Rio Del Mar, Beach Dr. Property Owners win lawsuit against the County

Property owners of 200 – 300 Beach Dr., (29 properties) won law suite against County of Santa Cruz for unlawful seizure of walkway in front of the homes. The judge ruled that the County did not hold title to this walkway, had previously declined claim of public right of way, and did not provide any maintenance or improvements to protect the public right of way. Therefore, the County could not claim any rights to the walkway.

Coastal Commission Delayed review of Santa Cruz County LCP Amendments

The Proposed Santa Cruz County LCP Amendments for Coast Beaches & Bluffs have been filed with the Coastal Commission, who is scheduled to meet with County officials in the next few weeks to discuss identified issues and timing for changes. The CCC Hearing on the County LCP Amendments will most likely be delayed from this Fall until Early Winter 2022. For more information, contact Kevin Kahn, at CCC: kevin.kahn@coastal.ca.gov

Response from CCC on their review of the County’s proposed LCP

CPOA requested an update from the California Coastal Commission’s on their review of the proposed amendments to Santa Cruz County’s Local Coastal Program relating to coastal bluffs and beaches (land use plan section 6.4) and geologic hazards (implementation plan chapter 16.10). No date has been set for CCC hearing as of yet on the proposed amendments.

Planning Dept. Responses to CPOA Questions regarding the approved LCP documents

At the CPOA Annual Zoom Meeting 11/12/20, David Carlson from the Santa Cruz County Planning Dept responded to questions raised by CPOA members regarding the recently approved Local Coastal Plan documents. A recording of this Zoom meeting with discussion from the 11/12/20 meeting will be posted on the CPOA website shortly.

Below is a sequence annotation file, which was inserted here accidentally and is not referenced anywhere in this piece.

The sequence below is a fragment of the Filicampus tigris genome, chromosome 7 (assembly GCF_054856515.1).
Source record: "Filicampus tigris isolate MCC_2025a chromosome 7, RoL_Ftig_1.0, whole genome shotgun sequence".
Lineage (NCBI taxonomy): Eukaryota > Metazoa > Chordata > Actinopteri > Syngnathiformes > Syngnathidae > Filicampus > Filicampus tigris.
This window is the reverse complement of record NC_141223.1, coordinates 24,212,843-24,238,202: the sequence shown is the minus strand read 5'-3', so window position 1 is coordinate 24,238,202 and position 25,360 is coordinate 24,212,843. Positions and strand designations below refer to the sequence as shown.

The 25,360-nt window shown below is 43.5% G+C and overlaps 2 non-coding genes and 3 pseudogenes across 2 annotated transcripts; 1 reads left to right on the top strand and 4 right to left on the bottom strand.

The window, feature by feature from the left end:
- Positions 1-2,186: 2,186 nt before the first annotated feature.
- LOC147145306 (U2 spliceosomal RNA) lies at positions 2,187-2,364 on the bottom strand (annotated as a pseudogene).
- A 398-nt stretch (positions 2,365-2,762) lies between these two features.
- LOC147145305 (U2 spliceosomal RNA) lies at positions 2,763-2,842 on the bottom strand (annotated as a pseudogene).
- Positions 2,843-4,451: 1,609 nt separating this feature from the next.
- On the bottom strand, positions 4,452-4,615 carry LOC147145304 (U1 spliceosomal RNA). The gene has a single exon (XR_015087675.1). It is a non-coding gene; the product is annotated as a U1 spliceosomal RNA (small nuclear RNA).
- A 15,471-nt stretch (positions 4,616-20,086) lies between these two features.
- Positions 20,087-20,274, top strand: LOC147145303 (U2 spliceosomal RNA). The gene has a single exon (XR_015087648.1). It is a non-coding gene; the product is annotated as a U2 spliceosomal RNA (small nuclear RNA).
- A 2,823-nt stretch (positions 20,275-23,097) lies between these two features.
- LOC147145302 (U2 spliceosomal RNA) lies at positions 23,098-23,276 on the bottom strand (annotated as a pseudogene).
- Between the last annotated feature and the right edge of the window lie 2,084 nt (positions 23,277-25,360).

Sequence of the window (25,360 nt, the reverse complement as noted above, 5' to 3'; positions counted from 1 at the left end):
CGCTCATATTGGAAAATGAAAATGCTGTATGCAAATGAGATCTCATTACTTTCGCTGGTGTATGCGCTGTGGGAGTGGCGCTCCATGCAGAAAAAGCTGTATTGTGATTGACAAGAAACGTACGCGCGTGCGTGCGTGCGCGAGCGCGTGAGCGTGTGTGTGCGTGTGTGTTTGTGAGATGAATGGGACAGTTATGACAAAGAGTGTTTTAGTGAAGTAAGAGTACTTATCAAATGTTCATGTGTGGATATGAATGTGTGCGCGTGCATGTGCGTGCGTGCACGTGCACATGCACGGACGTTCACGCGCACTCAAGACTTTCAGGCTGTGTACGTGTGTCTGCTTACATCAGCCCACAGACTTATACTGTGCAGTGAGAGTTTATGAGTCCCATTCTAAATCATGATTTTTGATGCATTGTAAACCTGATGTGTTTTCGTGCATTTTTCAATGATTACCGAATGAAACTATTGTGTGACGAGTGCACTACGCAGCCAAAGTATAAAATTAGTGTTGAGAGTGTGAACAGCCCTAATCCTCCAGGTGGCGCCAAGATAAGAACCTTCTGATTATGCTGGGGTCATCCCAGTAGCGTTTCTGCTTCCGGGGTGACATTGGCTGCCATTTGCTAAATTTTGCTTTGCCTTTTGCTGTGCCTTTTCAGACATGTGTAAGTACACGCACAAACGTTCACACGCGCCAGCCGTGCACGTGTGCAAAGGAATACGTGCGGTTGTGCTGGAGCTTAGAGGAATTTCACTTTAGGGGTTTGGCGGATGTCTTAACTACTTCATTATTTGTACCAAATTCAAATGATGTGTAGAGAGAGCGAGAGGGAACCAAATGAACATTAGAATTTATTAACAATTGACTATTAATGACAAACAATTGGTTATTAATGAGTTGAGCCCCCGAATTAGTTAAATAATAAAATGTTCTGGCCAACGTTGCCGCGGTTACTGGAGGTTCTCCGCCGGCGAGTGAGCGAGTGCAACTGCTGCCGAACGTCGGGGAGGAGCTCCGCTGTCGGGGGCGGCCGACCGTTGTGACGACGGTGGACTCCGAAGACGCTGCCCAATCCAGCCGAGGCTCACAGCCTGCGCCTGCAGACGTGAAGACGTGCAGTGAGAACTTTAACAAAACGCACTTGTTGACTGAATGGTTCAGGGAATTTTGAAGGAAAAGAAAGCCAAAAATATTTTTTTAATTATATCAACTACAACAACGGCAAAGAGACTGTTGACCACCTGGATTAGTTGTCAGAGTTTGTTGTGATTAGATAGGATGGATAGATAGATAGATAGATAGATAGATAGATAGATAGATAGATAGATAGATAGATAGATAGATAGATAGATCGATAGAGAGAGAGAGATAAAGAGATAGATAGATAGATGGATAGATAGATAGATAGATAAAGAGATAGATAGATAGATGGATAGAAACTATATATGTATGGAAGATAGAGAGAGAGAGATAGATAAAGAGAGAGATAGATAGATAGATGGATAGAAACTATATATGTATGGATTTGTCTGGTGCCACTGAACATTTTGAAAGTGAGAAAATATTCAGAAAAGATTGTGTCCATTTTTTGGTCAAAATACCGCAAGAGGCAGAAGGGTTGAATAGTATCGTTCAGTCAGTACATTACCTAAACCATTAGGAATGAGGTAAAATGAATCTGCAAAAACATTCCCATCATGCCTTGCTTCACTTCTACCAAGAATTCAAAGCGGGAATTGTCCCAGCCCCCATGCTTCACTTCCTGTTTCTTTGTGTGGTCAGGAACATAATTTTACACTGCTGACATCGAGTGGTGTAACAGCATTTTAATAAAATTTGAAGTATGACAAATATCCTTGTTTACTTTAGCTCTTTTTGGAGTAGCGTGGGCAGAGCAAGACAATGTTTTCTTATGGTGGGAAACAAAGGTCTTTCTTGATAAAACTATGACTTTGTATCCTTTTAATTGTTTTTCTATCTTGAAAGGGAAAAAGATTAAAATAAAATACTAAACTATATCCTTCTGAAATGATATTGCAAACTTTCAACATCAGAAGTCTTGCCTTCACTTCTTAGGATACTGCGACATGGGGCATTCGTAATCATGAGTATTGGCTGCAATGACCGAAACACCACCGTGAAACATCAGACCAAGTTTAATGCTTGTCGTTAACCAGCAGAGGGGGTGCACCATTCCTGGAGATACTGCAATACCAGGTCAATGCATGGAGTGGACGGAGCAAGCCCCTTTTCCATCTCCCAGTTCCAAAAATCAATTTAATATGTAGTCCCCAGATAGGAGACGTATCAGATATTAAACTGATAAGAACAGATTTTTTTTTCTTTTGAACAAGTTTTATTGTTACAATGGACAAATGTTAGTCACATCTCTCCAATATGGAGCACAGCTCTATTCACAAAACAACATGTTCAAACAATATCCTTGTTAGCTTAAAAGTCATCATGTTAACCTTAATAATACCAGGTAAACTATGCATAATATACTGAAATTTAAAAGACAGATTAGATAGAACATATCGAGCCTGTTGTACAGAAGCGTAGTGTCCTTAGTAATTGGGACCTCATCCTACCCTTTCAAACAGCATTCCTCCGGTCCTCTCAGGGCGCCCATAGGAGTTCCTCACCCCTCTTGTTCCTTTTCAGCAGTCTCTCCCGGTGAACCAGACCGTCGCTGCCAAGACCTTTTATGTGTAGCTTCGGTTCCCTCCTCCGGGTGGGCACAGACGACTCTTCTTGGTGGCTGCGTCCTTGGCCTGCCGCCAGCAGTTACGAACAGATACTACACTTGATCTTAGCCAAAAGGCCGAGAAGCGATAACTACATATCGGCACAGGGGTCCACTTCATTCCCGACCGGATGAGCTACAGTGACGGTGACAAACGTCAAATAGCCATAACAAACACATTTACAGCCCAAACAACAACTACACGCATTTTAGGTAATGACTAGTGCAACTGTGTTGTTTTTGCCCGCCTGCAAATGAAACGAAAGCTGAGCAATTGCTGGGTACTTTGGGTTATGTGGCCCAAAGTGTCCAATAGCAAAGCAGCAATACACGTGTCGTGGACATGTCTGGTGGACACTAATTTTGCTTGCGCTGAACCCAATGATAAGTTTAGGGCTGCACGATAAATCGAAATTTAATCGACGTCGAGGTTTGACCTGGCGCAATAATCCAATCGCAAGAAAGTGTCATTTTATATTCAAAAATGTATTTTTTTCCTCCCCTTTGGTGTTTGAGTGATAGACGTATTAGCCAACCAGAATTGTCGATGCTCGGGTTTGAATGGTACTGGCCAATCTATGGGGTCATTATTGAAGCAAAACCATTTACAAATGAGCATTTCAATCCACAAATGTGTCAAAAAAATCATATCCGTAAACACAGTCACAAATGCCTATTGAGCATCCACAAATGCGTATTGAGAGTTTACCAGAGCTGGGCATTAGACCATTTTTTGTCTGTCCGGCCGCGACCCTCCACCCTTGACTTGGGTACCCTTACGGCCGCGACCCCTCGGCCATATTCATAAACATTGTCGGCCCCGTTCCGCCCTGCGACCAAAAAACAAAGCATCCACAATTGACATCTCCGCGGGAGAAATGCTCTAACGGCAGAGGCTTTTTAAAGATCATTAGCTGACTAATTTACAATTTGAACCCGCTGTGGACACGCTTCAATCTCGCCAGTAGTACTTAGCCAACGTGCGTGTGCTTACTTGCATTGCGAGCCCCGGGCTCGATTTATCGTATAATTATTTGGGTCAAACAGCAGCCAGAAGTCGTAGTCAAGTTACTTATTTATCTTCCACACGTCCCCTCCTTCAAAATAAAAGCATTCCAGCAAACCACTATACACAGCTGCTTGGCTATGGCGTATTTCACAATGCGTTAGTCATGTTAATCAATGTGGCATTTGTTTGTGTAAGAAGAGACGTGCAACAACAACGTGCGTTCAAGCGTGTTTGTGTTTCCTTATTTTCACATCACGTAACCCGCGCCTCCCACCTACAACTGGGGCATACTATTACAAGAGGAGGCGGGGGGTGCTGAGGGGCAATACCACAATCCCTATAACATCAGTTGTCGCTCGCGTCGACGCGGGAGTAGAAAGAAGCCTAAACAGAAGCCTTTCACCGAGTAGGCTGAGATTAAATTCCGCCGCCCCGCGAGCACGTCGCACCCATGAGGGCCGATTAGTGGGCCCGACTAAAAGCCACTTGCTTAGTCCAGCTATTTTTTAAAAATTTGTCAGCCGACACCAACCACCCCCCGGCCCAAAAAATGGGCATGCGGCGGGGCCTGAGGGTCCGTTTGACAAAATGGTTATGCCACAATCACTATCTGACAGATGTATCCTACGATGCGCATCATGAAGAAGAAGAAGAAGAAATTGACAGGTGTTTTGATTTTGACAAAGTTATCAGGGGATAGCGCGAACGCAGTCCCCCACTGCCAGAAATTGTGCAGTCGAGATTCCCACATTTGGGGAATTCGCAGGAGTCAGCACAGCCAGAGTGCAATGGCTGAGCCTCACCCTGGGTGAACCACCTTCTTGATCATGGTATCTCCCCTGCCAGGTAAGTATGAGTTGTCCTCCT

Coastal Commission to consider Santa Cruz County’s proposed LCP

According to an article in the “Santa Cruz Local” , the California Coastal Commission will consider the LCP proposed by Santa Cruz County. If the Coastal Commission accepts changes to a Local Coastal Program that was approved unanimously by Santa Cruz County supervisors in September, the county will be on the vanguard of local governments in the state that are trying to manage expected sea-level rise. The changes try to strike a balance between sea-level-rise management, beach access and oceanfront property owners’ rights to redevelop and protect their homes.

CPOA-SC ANNUAL MEETING via Zoom on Thursday, November 12, 2020 7:00 – 8:30 p.m.

We will be discussing the latest approved version of the Local Coast Plan documents. Please plan to participate. We have invited County Supervisors John Leopold, Zach Friend, Kathy Molloy and David Carlson from the Planning Department to participate.

County Board of Supervisors vote to approve the Local Coastal Plan and send it to the CCC

The Board of Supervisors approved the proposed LCP, which will be sent to the CCC for review and comment. It is expected that the CCC will request significant changes and send it back to the County to accept or reject the CCC requested changes. At that time, there should be another opportunity for public comment, before the Board of Supervisors finalizes the LCP. This process is expected to take 90 days to one year to complete.

Letter from the Coastal Commission to the County of Santa Cruz re proposed changes in the Public Safety Element/Coastal Hazards LCP

The CCC has submitted a letter to the Santa Cruz County Board of Supervisors regarding agenda item #7 (9507) requesting the County make substantial changes in the proposed LCP. Further limit any new development, redevelopment or replacement structures along the coastline. All structures substantially modified or replace since the Coast Act of 1977, should be considered “new”. Any further major redevelopment or replacement structures should not rely on existing coastal shoreline protection or armoring devices. The County must guarantee continued or increased public access to the beaches and shorelines, and force property owners to accept the obligation to modify or remove their shoreline armorment to allow for continued public access with sea level rise.